Tuesday, March 7, 2017

From the Archives: Dressing the Regency-Era Plus-Size Lady

Tuesday, March 7, 2017
1802 British Vessels

Loretta reports:

The following questions about Regency era fashions for plus-size ladies appeared in the comments for my Fashions of May 1810 post:


“These historic illustrations are very pretty but it seems they do the same injustice that modern day models do. They portray ultra thin women. That might be okay for even an average size woman but what was the 'larger' lady to do? How was she supposed to know what a particular fashion would look like on her? Are there any illustrations of fashions for 'fat ladies'?”

The illustration at top is typical of Regency images of women.  As Susan pointed out in The Myth of the Regency Sylph, a plumper ideal of beauty (e.g, "A First Rate" in the print) held sway than what appears in fashion plates.  However, this doesn’t mean that the caricaturists didn't mock fat women.  The era was misogynistic to a horrifying degree.  Still, as the image below demonstrates, the caricaturists made fun of fat men, too, even when the fat man was the Prince of Wales.  But satirical prints were equal opportunity mockers, ridiculing skinny people as well.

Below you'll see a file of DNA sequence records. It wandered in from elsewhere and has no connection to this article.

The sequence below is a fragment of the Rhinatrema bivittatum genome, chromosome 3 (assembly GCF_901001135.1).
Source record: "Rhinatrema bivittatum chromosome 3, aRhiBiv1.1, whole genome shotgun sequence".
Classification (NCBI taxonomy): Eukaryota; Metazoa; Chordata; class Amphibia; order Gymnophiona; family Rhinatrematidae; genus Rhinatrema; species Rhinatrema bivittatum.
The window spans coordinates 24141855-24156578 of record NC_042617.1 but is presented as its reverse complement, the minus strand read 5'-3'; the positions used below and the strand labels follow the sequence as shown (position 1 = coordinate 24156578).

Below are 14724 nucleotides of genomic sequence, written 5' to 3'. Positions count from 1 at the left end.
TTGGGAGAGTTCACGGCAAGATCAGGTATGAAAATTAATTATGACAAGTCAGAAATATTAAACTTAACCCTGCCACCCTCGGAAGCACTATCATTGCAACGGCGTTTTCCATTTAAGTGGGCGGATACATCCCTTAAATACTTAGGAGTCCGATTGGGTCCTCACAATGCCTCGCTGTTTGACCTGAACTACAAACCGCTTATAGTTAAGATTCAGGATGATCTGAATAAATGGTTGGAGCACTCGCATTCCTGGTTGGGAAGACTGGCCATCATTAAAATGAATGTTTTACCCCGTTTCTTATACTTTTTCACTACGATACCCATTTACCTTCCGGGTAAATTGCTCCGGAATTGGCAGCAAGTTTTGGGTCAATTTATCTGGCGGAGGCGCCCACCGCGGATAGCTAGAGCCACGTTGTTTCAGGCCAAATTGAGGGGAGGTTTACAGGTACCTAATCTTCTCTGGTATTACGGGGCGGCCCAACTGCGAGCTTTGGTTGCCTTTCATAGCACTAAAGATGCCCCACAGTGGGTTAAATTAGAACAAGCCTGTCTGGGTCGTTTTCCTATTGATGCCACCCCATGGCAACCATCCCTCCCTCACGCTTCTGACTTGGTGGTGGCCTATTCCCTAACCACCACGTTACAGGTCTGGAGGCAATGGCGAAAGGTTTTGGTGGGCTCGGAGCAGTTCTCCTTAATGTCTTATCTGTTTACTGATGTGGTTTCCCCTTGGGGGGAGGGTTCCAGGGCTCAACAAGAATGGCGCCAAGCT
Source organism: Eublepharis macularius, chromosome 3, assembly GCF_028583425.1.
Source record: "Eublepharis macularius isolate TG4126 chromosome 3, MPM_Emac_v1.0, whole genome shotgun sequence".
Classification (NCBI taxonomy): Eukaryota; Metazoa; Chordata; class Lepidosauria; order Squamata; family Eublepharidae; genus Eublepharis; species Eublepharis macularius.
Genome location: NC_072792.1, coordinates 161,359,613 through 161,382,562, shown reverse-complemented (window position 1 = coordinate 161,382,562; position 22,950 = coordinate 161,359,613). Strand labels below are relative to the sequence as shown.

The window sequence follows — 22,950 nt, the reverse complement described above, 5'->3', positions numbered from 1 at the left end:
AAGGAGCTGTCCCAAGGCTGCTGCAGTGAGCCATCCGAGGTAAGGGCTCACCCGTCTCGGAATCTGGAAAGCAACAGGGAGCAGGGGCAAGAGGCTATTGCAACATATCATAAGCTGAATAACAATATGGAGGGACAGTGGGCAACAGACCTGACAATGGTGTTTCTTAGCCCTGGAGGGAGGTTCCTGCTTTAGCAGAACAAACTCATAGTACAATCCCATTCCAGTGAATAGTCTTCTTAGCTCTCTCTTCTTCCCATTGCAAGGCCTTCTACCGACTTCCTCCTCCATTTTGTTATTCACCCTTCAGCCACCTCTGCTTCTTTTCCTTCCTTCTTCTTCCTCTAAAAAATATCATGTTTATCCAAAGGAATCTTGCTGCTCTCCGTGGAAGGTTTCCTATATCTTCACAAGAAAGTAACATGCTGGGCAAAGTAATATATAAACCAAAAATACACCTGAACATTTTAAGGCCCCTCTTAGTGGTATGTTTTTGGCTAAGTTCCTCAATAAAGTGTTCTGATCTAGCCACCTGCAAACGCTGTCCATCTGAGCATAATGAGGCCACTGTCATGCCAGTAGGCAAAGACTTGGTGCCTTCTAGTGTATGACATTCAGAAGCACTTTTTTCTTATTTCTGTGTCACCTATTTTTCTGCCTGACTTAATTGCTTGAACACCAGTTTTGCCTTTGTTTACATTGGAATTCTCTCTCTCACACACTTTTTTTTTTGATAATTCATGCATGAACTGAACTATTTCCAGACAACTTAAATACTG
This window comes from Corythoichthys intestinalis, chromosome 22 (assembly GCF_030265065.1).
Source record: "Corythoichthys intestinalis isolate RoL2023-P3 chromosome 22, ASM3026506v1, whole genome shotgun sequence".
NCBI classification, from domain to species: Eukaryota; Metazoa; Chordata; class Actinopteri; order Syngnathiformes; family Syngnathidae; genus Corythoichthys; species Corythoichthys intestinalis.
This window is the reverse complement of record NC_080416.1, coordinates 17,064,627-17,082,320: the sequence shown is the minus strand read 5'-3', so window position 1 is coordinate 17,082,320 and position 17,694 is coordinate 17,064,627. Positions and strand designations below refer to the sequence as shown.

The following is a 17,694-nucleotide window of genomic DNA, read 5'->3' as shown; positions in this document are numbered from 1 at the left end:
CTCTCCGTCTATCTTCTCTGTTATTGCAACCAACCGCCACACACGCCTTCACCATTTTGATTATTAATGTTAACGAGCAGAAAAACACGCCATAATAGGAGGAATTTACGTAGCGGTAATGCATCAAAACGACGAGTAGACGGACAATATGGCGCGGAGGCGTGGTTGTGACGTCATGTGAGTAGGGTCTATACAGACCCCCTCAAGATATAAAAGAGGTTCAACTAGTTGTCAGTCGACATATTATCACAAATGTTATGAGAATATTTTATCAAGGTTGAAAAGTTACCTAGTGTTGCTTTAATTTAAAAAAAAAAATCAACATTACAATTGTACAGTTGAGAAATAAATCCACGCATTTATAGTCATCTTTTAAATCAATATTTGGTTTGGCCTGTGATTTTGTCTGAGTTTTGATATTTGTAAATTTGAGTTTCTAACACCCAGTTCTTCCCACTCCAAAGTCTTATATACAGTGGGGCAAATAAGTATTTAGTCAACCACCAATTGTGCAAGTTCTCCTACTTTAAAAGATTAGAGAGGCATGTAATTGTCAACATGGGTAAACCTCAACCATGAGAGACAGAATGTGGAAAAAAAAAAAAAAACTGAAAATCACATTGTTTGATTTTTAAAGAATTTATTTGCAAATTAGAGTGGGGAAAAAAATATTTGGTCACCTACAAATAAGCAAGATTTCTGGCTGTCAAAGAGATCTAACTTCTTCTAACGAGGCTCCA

Fashion illustration, then and now, can be as exaggerated as caricatures, and thin women prevail—though, as slim as the women in my 1810 fashion post are, they’re certainly not the size 00 we see in today’s fashion magazines.  The less curve you have to draw around, the easier to display a dress design, apparently.

Inconveniences of a Crowded Drawing Room
So what did the not-sylphlike ladies do?  Anyone aspiring to the kinds of fashions shown in, say, Ackermann’s Repository or La Belle AssemblĂ©e, would have her clothes made by a dressmaker.  This person, known by the 1830s as a modiste, would not only make the clothes but, to the extent the client permitted, act as stylist as well.  A dressmaker who wanted a successful business would take care to dress her client in the most flattering way, a point I do try to get across in my Dressmaker series(The third book, Vixen in Velvet, directly addresses the challenges of dressing the less-than-fashionably-ideal figure.)

Illustration  credits:
Top: British Vessels. Described for the Use of Country Gentlemen,1802, courtesy Library of Congress Prints and Photographs Division Washington, D.C. 20540 USA.  Bottom: George Cruikshank, Inconveniences of a Crowded Drawing Room, courtesy Wikipedia.

1 comments:

ista said...

Thanks to the handy 1811 Dictionary of the Vulgar Tongue I know about the Bum-Boat this caricature refers to (on the right). A Bum-boater was a person who rowed out and sold grog & greens to ships in port and was typically a woman.

 
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